What we are seeing is non-cuffed catheters being tunneled--a catheter that does not have an antimicrobial or tissue ingrowth cuff.
When I asked IR why, they gave KDOQI as the reason for cannulating the IJ-which I understood.
What I didn't understand was why use a PICC catheter and not a cuffed catheter typically used when tunneling.The answer given was that the patient already had an infection and could vegetate bacteria around a cuff.
The reason is vein preservation, especially avoiding thrombosis in the axillo-subclavian vein in case a dialysis catheter must be inserted later. A PICC or other small catheter is inserted into the IJ. The tunnel brings the exit site out on the chest to avoid the problems with a dressing on the neck. Bard makes several types of tunneled cuffed catheters for this purpose but others are using a PICC for these tunneled but non-cuffed catheters. Yeas ago this practice was tried as an infection control measure but studies did not find that it actually reduce the rates of CRBSI. It will decrease the vein thrombosis though that occurs with an insertion from the arm or directly into the subclavian.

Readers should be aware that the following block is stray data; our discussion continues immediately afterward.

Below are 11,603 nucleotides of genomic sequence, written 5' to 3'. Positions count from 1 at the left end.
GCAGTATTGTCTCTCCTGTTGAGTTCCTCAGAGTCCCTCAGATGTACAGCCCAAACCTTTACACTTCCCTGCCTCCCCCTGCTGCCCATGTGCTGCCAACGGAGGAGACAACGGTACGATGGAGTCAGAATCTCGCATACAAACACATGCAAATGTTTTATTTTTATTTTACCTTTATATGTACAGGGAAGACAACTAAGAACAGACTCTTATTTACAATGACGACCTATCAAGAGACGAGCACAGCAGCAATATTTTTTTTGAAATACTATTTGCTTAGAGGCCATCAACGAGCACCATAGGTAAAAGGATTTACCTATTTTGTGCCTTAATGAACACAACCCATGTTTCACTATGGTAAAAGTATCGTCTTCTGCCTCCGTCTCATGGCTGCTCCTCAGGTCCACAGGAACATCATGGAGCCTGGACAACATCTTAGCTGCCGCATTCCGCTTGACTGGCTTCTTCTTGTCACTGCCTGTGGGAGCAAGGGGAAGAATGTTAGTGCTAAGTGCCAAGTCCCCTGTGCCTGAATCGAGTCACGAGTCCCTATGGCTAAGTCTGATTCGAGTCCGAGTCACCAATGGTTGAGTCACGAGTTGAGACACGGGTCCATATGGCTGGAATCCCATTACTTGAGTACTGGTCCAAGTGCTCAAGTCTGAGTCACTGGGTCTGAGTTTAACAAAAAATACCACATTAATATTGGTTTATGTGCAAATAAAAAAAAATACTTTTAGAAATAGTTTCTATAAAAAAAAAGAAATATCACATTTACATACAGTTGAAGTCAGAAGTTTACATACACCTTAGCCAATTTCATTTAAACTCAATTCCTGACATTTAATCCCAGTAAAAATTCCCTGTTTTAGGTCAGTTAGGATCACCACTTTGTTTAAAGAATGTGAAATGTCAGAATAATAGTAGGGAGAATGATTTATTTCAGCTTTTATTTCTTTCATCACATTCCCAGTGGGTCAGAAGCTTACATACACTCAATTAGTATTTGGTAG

Lynn Hadaway, M.Ed., RN, BC, CRNI
Lynn Hadaway, M.Ed., NPD-BC, CRNI
Lynn Hadaway Associates, Inc.
PO Box 10
Milner, GA 30257
Office Phone 770-358-7861
Vein preservation and lower risk for thrombosis and infection make sense.
I'm concerned that it's a practice that we don't have standards for.
Is it the cuff or being tunneled that makes a long term catheter, a long-term catheter? The physician and discharging nurse may think the patient has a long term tunneled cuffed catheter (this happened).
Also, our policy (based on INS Standards) does not allow a bedside nurse to remove a tunneled line--no distinguishment is made between cuffed or non-cuffed.
I have heard numerous discussions about these very questions and the confusion it causes among staff nurses. There are no recommended optimum dwell times for any CVC, so nothing really defines what is long-term and what is not. You will need some mechanism to determine if the catheter has a cuff and who can remove those with a cuff. A tunneled catheter without a cuff should not be a challenge to remove.